Software to help towns and cities use street-planting to reduce citizens’ exposure to air pollution has been developed by researchers at the University of Birmingham.
Street planting, or ‘green infrastructure’, is an essential part of the urban realm, but there is a misconception that plants remove or ‘soak up’ a lot of pollution.
Instead, planting at this scale primarily serves to redistribute pollution by changing air currents within streets and beside open roads.
This means the layout and orientation of a street, as well as the position and amount of planting within that street, are critical to its impacts on local air quality.
The software – the Green Infrastructure for Roadside Air Quality or ‘GI4RAQ’ Platform – has been designed by experts in the University of Birmingham’s Institute of Forest Research (BIFoR) and School of Geography, Earth and Environmental Sciences, in partnership with practitioner organisations including Transport for London, Greater London Authority and Birmingham City Council.
It is the result of three years’ collaboration, funded mainly through three Innovation grants from the Natural Environment Research Council.
‘In reducing our exposure to pollution from nearby vehicles, strategic planting can complement essential emission reductions in reducing health impacts. But it’s not as simple as thinking that any planting will do good – if indiscriminate, it’s just as likely to have a negative impact.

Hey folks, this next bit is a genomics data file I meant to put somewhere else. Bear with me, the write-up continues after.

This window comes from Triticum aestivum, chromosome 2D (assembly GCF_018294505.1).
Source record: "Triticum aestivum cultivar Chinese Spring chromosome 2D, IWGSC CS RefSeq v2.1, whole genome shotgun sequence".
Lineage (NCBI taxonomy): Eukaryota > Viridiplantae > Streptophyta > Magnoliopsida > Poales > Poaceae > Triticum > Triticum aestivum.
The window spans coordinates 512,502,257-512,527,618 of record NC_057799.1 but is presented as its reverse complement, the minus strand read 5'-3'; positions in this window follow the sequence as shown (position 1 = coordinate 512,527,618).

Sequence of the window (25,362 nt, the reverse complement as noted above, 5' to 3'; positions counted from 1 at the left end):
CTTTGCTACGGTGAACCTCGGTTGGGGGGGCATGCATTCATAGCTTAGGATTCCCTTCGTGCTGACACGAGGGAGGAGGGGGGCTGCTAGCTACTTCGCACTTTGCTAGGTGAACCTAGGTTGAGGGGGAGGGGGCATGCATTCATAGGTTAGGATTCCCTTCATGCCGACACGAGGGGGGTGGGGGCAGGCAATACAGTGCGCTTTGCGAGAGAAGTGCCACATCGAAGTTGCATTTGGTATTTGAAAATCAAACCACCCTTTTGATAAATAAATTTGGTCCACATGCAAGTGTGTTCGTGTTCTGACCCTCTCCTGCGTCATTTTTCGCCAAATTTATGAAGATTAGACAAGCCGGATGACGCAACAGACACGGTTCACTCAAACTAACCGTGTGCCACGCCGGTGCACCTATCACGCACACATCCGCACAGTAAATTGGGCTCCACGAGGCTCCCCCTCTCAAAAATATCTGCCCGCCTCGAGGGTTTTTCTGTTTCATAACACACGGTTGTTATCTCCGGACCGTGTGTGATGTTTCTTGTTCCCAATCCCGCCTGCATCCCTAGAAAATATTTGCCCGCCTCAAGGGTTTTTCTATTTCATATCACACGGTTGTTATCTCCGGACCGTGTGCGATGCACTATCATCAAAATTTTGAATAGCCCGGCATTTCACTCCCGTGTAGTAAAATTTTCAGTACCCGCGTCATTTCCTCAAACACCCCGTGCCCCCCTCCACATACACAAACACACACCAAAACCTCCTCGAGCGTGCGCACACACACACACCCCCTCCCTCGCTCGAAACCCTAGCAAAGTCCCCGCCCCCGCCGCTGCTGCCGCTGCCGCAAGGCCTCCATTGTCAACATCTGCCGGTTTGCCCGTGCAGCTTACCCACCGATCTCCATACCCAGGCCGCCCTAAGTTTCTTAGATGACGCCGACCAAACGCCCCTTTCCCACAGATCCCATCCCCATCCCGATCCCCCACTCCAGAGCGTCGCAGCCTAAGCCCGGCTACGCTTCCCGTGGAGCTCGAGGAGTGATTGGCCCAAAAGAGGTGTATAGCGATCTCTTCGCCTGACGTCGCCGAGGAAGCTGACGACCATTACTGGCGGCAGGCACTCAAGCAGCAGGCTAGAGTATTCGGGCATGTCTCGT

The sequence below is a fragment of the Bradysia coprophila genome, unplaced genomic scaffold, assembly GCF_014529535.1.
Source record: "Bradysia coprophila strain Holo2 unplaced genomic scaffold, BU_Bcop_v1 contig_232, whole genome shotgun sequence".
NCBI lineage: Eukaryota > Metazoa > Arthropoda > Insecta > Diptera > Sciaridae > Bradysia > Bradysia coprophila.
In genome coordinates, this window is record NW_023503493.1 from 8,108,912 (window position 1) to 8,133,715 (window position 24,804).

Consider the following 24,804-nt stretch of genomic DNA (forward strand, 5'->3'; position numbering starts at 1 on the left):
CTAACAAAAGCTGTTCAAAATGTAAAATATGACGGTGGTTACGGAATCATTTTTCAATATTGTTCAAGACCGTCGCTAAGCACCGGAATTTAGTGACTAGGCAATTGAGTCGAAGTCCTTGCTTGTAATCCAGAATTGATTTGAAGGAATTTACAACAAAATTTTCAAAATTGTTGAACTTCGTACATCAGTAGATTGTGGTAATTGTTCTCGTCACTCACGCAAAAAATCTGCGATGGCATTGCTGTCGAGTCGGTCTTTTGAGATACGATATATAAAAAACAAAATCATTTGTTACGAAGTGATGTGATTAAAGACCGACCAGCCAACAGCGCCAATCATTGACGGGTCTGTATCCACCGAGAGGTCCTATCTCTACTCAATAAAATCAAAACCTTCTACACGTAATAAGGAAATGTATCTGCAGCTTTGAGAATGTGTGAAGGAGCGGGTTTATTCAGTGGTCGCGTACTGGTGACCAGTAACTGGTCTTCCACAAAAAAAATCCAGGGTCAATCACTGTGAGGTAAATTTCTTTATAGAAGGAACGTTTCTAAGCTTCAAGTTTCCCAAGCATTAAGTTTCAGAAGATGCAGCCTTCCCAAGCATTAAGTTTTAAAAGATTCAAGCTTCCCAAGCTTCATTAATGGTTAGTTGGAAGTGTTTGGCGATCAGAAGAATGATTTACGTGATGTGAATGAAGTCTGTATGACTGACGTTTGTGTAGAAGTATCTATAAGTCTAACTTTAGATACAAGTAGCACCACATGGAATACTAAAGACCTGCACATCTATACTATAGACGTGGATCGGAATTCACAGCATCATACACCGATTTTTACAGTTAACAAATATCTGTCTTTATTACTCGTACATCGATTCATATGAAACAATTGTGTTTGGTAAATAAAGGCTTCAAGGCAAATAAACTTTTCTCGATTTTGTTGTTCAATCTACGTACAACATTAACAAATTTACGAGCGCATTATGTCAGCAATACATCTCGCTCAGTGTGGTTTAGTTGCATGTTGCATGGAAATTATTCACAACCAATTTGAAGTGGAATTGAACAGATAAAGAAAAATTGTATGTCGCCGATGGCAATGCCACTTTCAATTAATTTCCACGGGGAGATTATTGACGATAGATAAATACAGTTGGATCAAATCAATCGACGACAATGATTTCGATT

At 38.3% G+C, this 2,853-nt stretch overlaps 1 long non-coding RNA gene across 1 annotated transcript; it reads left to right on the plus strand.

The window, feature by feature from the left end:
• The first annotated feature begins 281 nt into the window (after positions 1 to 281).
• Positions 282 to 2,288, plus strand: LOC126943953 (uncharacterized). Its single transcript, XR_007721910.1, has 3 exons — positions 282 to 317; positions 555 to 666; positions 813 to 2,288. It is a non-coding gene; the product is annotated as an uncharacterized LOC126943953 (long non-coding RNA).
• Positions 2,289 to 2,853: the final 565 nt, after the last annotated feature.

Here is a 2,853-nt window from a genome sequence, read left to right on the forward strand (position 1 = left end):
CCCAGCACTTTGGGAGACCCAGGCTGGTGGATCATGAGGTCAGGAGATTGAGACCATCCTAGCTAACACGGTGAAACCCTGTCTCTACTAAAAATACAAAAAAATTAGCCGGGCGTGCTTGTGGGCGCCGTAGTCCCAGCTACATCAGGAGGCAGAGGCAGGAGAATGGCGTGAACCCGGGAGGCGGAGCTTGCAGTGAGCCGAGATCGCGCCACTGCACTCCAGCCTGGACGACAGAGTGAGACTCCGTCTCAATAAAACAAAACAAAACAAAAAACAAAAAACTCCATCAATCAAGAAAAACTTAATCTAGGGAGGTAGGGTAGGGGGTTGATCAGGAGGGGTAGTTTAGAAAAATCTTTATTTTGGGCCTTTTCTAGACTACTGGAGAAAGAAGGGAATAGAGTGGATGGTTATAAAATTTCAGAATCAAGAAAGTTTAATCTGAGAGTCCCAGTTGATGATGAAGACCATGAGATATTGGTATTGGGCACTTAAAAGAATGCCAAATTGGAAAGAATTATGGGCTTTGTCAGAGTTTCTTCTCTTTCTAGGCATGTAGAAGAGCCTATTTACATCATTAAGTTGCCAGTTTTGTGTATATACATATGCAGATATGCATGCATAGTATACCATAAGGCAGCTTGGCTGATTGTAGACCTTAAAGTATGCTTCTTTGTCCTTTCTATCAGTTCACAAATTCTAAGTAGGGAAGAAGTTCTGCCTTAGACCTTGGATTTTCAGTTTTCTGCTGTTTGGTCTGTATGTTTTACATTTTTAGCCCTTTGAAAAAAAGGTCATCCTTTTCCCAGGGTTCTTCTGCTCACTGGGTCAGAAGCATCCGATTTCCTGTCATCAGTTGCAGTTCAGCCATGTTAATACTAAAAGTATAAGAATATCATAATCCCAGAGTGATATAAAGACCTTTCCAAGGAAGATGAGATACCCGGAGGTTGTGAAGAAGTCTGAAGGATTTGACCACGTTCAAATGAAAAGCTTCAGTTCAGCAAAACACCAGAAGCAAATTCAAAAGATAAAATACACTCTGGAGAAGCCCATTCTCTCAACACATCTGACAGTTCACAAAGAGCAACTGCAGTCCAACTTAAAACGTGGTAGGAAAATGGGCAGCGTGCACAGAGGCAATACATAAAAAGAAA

‘There are many good reasons to invest in green infrastructure but, if planting in the name of improving air quality, we must ensure it delivers genuine benefits. By estimating the benefits at planning, we can ensure good schemes are robust to cost-cutting and fully realised.’
DR JAMES LEVINE
Free to use and open-source, the software enables practitioners to estimate the changes in pollutant concentrations (throughout the cross-section of a street) resulting from different planting schemes.
It focuses on key pollutants from road transport: NO2 (nitrogen dioxide) and PM2.5 (fine particulate matter).
Its calculations draw on wind data from monitoring stations across the UK, and determine how background wind conditions interact with the local urban form and planting specified by the user.
The software’s performance and underlying science are documented in a paper published last month in Forests, an open-access journal.
Informed by their work with Dr Levine, Transport for London is currently exploring a potential ‘healthy and resilient streets’ scheme with the Greater London Authority.
Dr Levine is also in discussion with The Mersey Forest and Liverpool City Council regarding a scheme in central Liverpool.
‘The GI4RAQ Platform bridges the gap between academic researchers and organisations like The Mersey Forest, cutting through the often-mixed messages regarding the impacts of vegetation on urban air quality, in support of projects delivering genuine, lasting benefits.’
PAUL NOLAN OBE
Director of the Mersey Forest